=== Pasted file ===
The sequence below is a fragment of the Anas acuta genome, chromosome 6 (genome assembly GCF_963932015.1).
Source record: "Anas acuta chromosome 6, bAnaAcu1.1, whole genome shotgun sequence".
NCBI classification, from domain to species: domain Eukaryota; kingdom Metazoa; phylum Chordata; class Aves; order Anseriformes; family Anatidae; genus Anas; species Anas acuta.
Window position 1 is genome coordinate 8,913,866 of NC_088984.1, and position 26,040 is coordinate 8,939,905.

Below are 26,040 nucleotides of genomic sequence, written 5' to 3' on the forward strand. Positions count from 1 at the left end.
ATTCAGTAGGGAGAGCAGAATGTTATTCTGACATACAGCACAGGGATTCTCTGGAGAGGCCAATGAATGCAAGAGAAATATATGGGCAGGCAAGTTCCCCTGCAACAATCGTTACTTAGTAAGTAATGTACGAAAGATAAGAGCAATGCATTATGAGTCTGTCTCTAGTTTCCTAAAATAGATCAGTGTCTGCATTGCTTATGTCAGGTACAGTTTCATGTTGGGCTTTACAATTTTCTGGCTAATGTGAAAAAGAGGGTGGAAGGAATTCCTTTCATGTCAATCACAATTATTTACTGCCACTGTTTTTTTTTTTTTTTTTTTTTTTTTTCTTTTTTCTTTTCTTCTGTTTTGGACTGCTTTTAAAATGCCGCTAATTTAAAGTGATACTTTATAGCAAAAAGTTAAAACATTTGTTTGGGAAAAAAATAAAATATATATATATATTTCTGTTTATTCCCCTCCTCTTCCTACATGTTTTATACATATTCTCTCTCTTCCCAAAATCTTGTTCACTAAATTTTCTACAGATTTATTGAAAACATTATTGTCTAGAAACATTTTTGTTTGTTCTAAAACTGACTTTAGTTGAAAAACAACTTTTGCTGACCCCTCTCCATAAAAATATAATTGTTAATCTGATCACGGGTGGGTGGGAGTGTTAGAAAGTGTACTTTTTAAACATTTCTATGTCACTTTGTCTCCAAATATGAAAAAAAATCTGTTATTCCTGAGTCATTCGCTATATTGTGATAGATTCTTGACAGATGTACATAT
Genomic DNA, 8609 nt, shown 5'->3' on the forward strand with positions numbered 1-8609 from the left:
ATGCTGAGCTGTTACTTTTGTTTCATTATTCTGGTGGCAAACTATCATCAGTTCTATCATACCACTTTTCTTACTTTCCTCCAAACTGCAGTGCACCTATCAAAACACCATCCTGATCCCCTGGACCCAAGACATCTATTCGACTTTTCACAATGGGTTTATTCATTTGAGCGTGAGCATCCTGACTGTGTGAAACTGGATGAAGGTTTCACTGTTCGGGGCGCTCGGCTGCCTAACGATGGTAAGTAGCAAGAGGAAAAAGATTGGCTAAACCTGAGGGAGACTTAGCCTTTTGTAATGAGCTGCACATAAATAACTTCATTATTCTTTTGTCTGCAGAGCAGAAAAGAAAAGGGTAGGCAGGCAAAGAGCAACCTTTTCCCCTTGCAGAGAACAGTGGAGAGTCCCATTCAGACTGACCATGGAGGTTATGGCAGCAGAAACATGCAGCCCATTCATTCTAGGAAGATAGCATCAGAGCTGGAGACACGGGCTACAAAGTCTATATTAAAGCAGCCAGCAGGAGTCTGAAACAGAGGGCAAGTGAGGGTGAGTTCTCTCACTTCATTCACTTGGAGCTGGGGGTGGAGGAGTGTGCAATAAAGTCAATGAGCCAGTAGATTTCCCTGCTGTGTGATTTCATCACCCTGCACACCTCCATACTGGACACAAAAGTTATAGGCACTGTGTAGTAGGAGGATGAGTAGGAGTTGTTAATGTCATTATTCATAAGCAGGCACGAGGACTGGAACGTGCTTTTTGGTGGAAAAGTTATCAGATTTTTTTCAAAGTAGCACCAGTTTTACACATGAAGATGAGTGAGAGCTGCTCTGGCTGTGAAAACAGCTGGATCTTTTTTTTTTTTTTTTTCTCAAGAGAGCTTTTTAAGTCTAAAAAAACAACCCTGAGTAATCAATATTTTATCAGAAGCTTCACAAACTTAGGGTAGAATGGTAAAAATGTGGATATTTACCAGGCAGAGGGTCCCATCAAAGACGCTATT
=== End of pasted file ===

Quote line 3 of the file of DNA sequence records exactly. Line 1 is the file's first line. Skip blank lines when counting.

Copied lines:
NCBI classification, from domain to species: domain Eukaryota; kingdom Metazoa; phylum Chordata; class Aves; order Anseriformes; family Anatidae; genus Anas; species Anas acuta.